This resource was created by Abigail Schmid and Kate Reilly.
January is the perfect time for new outdoor adventures and a refreshed sense of learning and discovery of our natural world. Need some inspiration to get started?
Thanks to the PreK to Grade 2 students at Weston Elementary School in Manville, New Jersey for sending along words to describe their visions of a winter experience at Duke Farms:
- Peaceful and calm
- Green… but also snowy
- Cold and “brrrr” - so be active!
- Glistening, glimmering, and bright
- And most importantly - happy.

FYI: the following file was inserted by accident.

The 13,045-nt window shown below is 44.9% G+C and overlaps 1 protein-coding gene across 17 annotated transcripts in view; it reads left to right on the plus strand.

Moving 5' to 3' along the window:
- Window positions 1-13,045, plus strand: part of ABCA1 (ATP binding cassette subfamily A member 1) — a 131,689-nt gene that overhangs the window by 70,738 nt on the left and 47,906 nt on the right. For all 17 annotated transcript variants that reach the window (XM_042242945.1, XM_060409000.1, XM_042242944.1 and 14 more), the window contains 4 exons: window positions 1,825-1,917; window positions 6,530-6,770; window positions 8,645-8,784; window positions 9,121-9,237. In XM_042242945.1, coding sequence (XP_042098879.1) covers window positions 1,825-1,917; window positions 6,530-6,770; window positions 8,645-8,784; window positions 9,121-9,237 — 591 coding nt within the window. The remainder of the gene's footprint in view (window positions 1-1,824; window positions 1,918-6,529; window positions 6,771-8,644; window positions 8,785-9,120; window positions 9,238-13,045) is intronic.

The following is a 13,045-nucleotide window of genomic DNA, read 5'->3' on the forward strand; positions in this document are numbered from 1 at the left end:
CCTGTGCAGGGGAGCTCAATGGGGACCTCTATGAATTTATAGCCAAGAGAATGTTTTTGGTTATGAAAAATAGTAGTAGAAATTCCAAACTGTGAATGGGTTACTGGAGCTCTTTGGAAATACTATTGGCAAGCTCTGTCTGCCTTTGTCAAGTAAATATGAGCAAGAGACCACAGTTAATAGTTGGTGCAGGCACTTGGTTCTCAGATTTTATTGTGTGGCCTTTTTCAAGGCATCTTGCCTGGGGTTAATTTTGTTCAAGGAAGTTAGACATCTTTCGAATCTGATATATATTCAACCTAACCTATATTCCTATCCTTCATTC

If you are still making the decision to go outside to explore, the winter world awaits your curiosity.
You can find maple trees all throughout the northeastern United States. In our neck of the woods - New Jersey, there are seven species of native maple trees. These include the most abundant sugar maple, red maple, silver maple, boxelder, black maple, striped maple, and mountain maple. That's quite a lot for just one state... how does one tell all these species apart? It can be difficult, but luckily, there are several features of a tree that can be key to identifying a species in question. Trees can be identified by examining their: